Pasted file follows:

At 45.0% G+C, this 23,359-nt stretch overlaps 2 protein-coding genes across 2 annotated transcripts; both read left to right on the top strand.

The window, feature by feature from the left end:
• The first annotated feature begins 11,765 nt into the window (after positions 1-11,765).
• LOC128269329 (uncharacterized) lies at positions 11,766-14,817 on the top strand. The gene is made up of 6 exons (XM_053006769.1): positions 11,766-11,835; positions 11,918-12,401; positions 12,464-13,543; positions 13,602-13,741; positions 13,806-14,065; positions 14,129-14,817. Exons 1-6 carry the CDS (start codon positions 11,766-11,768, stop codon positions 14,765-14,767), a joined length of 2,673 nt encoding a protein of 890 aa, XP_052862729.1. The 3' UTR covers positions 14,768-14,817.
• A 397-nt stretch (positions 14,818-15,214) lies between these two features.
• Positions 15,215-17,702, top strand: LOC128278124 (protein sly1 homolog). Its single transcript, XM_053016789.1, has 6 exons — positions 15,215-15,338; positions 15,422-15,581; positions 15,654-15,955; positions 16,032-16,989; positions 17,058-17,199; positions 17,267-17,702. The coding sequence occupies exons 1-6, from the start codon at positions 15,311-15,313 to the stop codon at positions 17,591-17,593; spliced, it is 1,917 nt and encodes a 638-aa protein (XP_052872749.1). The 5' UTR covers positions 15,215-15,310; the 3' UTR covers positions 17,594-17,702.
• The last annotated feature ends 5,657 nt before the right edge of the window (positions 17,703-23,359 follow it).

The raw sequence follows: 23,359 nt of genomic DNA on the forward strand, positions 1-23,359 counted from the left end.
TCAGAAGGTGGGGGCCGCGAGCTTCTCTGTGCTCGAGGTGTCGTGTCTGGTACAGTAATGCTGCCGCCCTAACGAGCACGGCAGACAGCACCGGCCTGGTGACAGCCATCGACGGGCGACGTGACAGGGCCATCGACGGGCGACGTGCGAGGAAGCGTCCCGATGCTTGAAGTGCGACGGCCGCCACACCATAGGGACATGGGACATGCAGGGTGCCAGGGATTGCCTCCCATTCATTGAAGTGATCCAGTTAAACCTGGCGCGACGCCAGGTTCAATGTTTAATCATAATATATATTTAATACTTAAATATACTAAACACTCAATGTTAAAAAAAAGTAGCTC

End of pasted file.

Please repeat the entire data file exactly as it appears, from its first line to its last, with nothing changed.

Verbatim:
At 45.0% G+C, this 23,359-nt stretch overlaps 2 protein-coding genes across 2 annotated transcripts; both read left to right on the top strand.

The window, feature by feature from the left end:
• The first annotated feature begins 11,765 nt into the window (after positions 1-11,765).
• LOC128269329 (uncharacterized) lies at positions 11,766-14,817 on the top strand. The gene is made up of 6 exons (XM_053006769.1): positions 11,766-11,835; positions 11,918-12,401; positions 12,464-13,543; positions 13,602-13,741; positions 13,806-14,065; positions 14,129-14,817. Exons 1-6 carry the CDS (start codon positions 11,766-11,768, stop codon positions 14,765-14,767), a joined length of 2,673 nt encoding a protein of 890 aa, XP_052862729.1. The 3' UTR covers positions 14,768-14,817.
• A 397-nt stretch (positions 14,818-15,214) lies between these two features.
• Positions 15,215-17,702, top strand: LOC128278124 (protein sly1 homolog). Its single transcript, XM_053016789.1, has 6 exons — positions 15,215-15,338; positions 15,422-15,581; positions 15,654-15,955; positions 16,032-16,989; positions 17,058-17,199; positions 17,267-17,702. The coding sequence occupies exons 1-6, from the start codon at positions 15,311-15,313 to the stop codon at positions 17,591-17,593; spliced, it is 1,917 nt and encodes a 638-aa protein (XP_052872749.1). The 5' UTR covers positions 15,215-15,310; the 3' UTR covers positions 17,594-17,702.
• The last annotated feature ends 5,657 nt before the right edge of the window (positions 17,703-23,359 follow it).

The raw sequence follows: 23,359 nt of genomic DNA on the forward strand, positions 1-23,359 counted from the left end.
TCAGAAGGTGGGGGCCGCGAGCTTCTCTGTGCTCGAGGTGTCGTGTCTGGTACAGTAATGCTGCCGCCCTAACGAGCACGGCAGACAGCACCGGCCTGGTGACAGCCATCGACGGGCGACGTGACAGGGCCATCGACGGGCGACGTGCGAGGAAGCGTCCCGATGCTTGAAGTGCGACGGCCGCCACACCATAGGGACATGGGACATGCAGGGTGCCAGGGATTGCCTCCCATTCATTGAAGTGATCCAGTTAAACCTGGCGCGACGCCAGGTTCAATGTTTAATCATAATATATATTTAATACTTAAATATACTAAACACTCAATGTTAAAAAAAAGTAGCTC